Australian Journal of Botany Australian Journal of Botany Society
Southern hemisphere botanical ecosystems
RESEARCH ARTICLE

Reproductive biology and intergeneric breeding compatibility of ornamental Portulaca and Calandrinia (Portulacaceae)

Priyanka Wickramasinghe A , Dion K. Harrison A and Margaret E. Johnston A B
+ Author Affiliations
- Author Affiliations

A The University of Queensland, School of Land, Crop and Food Sciences, Centre for Native Floriculture, Gatton, Qld 4343, Australia.

B Corresponding author. Email: m.johnston@uq.edu.au

Australian Journal of Botany 57(8) 697-707 https://doi.org/10.1071/BT09107
Submitted: 17 June 2009  Accepted: 30 November 2009   Published: 8 February 2010

Abstract

Portulaca grandiflora Hook and P. umbraticola Kunth (Portulacaceae) are popular garden annuals, and have been bred for improved ornamental value. However, limited research has been published on hybridisation of Portulaca, with no reports on intergeneric hybridisation. Calandrinia balonensis Lindley and Calandrinia sp. nov. (not yet fully classified) are floriferous Australian Portulacaceae species, with potential as novel flowering pot plants, and are potential candidates for breeding with ornamental Portulaca. We studied the reproductive biology of these four species and breeding compatibility for reciprocal crosses of P. grandiflora × C. balonensis (2n = 18) and P. umbraticola × C. sp. nov. (2n = 24). All four species produced seeds for intraspecific outcrosses. P. grandiflora and C. sp. nov. are partially self-compatible whereas P. umbraticola and C. balonensis are highly self-incompatible. Autogamy was detected only for P. grandiflora. Reciprocal crosses of P. grandiflora × C. balonensis and P. umbraticola × C. sp. nov. with similar chromosome numbers did not produce seeds, primarily because of pollen–pistil incompatibility that prevents pollen-tube growth within the stigmata. Methods to overcome hybridisation barriers of these species combinations need to be established to create novel products for ornamental horticulture.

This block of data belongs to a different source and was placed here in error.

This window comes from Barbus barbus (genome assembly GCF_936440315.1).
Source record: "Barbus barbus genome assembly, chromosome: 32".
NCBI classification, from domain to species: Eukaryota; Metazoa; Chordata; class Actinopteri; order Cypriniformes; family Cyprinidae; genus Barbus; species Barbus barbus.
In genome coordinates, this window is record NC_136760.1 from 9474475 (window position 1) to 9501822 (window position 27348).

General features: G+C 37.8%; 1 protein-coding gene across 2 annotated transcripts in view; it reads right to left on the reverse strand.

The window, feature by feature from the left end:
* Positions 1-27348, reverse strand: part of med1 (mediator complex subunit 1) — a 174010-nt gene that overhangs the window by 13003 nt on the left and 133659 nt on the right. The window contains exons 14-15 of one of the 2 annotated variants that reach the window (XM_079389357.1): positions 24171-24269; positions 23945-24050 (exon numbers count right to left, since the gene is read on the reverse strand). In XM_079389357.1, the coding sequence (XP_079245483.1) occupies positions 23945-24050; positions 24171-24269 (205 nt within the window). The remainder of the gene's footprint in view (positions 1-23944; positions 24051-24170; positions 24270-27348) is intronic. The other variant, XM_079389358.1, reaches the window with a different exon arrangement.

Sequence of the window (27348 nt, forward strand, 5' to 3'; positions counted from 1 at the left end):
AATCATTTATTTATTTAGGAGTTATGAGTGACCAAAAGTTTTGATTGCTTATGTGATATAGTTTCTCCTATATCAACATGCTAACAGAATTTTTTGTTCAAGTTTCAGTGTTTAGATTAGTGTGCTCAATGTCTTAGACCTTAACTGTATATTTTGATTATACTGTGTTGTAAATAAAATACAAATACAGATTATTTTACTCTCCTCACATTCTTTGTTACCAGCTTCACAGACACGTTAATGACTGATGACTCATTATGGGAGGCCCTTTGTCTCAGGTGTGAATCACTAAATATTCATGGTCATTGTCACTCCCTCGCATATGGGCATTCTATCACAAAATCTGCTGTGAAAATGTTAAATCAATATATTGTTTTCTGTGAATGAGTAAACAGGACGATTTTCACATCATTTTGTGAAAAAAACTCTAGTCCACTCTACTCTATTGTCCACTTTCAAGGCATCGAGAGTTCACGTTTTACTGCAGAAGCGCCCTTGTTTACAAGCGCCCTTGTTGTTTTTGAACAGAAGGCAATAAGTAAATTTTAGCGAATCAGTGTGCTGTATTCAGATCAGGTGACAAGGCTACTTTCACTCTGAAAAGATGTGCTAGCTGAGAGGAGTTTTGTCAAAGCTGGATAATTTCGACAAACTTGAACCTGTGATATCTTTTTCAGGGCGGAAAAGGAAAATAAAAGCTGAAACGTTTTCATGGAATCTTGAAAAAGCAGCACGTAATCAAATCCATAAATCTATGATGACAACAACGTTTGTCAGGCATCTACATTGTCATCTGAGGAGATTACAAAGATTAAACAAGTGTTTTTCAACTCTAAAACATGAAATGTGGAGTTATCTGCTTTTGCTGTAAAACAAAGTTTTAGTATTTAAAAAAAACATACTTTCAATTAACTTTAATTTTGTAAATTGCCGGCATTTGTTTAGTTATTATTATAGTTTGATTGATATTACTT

Acknowledgements

We thank The University of Queensland and the Department of Employment, Economic Development and Innovation (Queensland State Government) for financial support for this research. Funding for the PhD scholarships (University of Queensland International Research Award 2006 and University of Queensland International Living Allowance Scholarship 2006) to Priyanka Wickramasinghe was provided by the University of Queensland. We also acknowledge Dr Kok Lee, Mr Bradley Pearce, Ms Bridgitte Pruess and for their assistance at UQ Gatton and Mr Allan Lisle for statistical advice.


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